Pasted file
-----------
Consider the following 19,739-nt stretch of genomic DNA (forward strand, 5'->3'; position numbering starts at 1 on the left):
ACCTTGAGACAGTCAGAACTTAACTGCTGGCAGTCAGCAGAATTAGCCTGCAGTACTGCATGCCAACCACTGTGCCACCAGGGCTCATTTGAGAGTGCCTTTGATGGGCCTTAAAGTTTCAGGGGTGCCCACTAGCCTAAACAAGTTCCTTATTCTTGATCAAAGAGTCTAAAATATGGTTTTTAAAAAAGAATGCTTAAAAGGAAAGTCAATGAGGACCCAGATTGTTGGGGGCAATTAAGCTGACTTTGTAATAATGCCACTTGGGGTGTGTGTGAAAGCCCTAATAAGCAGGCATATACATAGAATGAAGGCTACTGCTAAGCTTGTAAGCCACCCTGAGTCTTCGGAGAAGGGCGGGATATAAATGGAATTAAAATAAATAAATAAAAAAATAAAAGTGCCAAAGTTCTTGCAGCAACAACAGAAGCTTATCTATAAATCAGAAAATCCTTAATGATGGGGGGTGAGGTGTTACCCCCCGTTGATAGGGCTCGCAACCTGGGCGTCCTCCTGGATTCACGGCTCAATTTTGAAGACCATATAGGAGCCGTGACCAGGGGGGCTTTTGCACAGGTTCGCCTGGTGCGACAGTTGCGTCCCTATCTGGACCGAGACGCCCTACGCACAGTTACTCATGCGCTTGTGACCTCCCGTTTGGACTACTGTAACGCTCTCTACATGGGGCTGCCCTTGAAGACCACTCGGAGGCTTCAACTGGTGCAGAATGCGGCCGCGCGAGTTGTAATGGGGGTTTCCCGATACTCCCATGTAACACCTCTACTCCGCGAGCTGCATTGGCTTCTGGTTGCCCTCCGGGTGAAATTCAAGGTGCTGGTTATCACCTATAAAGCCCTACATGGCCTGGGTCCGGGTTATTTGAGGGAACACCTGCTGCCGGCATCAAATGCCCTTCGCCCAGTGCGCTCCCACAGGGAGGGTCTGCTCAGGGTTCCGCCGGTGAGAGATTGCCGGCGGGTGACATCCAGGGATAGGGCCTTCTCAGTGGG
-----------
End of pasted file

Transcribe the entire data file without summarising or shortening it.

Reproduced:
Consider the following 19,739-nt stretch of genomic DNA (forward strand, 5'->3'; position numbering starts at 1 on the left):
ACCTTGAGACAGTCAGAACTTAACTGCTGGCAGTCAGCAGAATTAGCCTGCAGTACTGCATGCCAACCACTGTGCCACCAGGGCTCATTTGAGAGTGCCTTTGATGGGCCTTAAAGTTTCAGGGGTGCCCACTAGCCTAAACAAGTTCCTTATTCTTGATCAAAGAGTCTAAAATATGGTTTTTAAAAAAGAATGCTTAAAAGGAAAGTCAATGAGGACCCAGATTGTTGGGGGCAATTAAGCTGACTTTGTAATAATGCCACTTGGGGTGTGTGTGAAAGCCCTAATAAGCAGGCATATACATAGAATGAAGGCTACTGCTAAGCTTGTAAGCCACCCTGAGTCTTCGGAGAAGGGCGGGATATAAATGGAATTAAAATAAATAAATAAAAAAATAAAAGTGCCAAAGTTCTTGCAGCAACAACAGAAGCTTATCTATAAATCAGAAAATCCTTAATGATGGGGGGTGAGGTGTTACCCCCCGTTGATAGGGCTCGCAACCTGGGCGTCCTCCTGGATTCACGGCTCAATTTTGAAGACCATATAGGAGCCGTGACCAGGGGGGCTTTTGCACAGGTTCGCCTGGTGCGACAGTTGCGTCCCTATCTGGACCGAGACGCCCTACGCACAGTTACTCATGCGCTTGTGACCTCCCGTTTGGACTACTGTAACGCTCTCTACATGGGGCTGCCCTTGAAGACCACTCGGAGGCTTCAACTGGTGCAGAATGCGGCCGCGCGAGTTGTAATGGGGGTTTCCCGATACTCCCATGTAACACCTCTACTCCGCGAGCTGCATTGGCTTCTGGTTGCCCTCCGGGTGAAATTCAAGGTGCTGGTTATCACCTATAAAGCCCTACATGGCCTGGGTCCGGGTTATTTGAGGGAACACCTGCTGCCGGCATCAAATGCCCTTCGCCCAGTGCGCTCCCACAGGGAGGGTCTGCTCAGGGTTCCGCCGGTGAGAGATTGCCGGCGGGTGACATCCAGGGATAGGGCCTTCTCAGTGGG